Burkina Faso: The army accused of the massacre of 223 civilians

The NGO Human Rights Watch documented two attacks.

Two months ago, on February 25, 2024, the Burkinabe army allegedly killed 223 civilians (including at least 56 children) in two villages in the north of the country, in the province of Yatenga, according to an investigation conducted by the NGO Human Rights Watch, which calls on the country's authorities to carry out an urgent and independent investigation with the support of the African Union and the United Nations to shed full light on this massacre.

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To support this accusation, members of the NGO spoke by telephone with witnesses to the massacres, local civil society activists and members of international organizations.


Witnesses who survived the massacres perpetrated on February 25 by soldiers in the villages of Soro and Nondin explain that they believe they were targeted because they were suspected of collaboration with jihadists who had carried out a raid a few hours earlier, against a military camp in Ouahigouya, the provincial capital. “Before opening fire, the soldiers accused us of being accomplices of the jihadists”, explains a 32-year-old woman who survived the massacre but was shot in the legs in the village of Soro. “They criticized us for not collaborating with the army because we had not informed them of the movements of the jihadists”continues this witness.

All the testimonies collected evoke the same pattern. The jihadists, after their attack, fled north towards the Malian border. The Ouahigouya camp is located about twenty kilometers south of the two villages of Soro and Nondin; separated from each other by 5 kilometers. Thirty minutes after the passage of the jihadist convoy, the soldiers arrived in the two villages. They called on residents to come together before opening fire. “They had no mercy,” explains a 60-year-old farmer interviewed by HRW who managed to hide at home. “They shot at everything that moved. They killed women, men, children, without distinction. Some soldiers had their faces masked. They were heavily armed. I saw a soldier interrogate a woman before executing her at point blank range.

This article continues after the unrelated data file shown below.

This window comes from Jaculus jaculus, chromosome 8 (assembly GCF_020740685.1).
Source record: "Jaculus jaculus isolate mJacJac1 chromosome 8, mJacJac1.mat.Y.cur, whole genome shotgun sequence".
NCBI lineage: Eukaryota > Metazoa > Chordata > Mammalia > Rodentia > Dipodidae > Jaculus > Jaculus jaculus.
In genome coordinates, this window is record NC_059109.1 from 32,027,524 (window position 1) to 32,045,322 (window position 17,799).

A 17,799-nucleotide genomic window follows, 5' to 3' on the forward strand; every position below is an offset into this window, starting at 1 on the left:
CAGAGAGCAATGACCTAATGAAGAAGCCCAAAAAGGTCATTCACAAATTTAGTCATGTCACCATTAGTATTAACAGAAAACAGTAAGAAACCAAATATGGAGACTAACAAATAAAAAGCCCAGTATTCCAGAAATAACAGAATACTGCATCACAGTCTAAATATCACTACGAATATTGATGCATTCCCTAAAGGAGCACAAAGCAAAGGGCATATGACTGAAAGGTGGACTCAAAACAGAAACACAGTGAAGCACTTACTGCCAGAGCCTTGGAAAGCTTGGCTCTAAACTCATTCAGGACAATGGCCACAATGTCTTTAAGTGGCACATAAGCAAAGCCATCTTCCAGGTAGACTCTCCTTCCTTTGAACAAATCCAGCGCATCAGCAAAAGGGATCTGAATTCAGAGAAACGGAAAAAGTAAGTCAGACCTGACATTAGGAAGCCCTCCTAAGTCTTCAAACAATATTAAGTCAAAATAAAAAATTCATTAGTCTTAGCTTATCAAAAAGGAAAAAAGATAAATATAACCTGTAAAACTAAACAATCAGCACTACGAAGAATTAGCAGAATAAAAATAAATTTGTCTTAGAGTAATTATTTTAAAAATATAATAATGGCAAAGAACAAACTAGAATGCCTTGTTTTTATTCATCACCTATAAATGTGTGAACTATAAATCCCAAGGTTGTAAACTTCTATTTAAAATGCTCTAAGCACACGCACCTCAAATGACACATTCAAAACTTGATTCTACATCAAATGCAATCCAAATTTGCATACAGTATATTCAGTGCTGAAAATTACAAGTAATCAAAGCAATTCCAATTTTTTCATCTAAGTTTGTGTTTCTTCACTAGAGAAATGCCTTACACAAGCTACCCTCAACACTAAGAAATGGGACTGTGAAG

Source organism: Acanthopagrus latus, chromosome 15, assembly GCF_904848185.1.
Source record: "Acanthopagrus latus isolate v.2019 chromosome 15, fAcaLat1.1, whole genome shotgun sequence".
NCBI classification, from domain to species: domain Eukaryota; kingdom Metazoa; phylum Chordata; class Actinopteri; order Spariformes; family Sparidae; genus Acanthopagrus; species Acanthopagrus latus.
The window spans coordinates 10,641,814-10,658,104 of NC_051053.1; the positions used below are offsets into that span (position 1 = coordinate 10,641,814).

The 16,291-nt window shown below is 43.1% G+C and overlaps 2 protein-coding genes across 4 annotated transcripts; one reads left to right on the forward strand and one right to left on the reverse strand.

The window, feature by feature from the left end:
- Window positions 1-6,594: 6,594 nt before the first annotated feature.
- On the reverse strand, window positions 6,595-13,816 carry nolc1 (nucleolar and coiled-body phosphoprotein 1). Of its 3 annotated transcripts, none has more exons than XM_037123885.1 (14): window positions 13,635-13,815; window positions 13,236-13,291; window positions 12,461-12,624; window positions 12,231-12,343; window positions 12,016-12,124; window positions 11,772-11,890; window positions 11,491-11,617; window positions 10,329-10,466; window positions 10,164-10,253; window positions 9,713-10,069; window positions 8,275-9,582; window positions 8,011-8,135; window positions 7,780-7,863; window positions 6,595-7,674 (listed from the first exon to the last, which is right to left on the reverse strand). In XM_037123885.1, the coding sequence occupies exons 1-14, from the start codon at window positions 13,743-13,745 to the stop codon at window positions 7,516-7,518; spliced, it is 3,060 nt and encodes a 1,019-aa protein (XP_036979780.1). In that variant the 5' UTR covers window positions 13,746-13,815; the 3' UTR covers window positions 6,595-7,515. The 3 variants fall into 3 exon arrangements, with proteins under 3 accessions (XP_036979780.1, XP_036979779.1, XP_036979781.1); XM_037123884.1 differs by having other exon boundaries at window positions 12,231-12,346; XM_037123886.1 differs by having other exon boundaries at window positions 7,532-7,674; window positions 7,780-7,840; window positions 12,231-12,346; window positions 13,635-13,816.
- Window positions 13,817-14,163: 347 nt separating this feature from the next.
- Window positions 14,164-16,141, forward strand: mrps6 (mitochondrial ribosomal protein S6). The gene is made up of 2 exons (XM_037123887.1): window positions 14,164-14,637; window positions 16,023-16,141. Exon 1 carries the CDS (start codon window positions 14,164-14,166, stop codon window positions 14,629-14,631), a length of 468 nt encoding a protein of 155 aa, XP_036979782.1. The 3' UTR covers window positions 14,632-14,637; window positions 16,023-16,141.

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For Tirana Hassan, executive director of the NGO, “the massacres which occurred in Nondin and Soro are only the latest mass killings of civilians perpetrated by Burkinabé soldiers as part of their anti-terrorism operations”.

International and local NGOs regularly point to the responsibility of the Burkinabé security forces in abuses or killings committed against civilians accused of collaborating with armed groups.

The military coup of September 30, 2022, which brought to power a junta led by Captain Ibrahim Traoré, made the return of peace its hobby horse but, so far, its record is as meager as that of the last civilian powers in the face of the offensives of the jihadists who occupy a significant part of the national territory.

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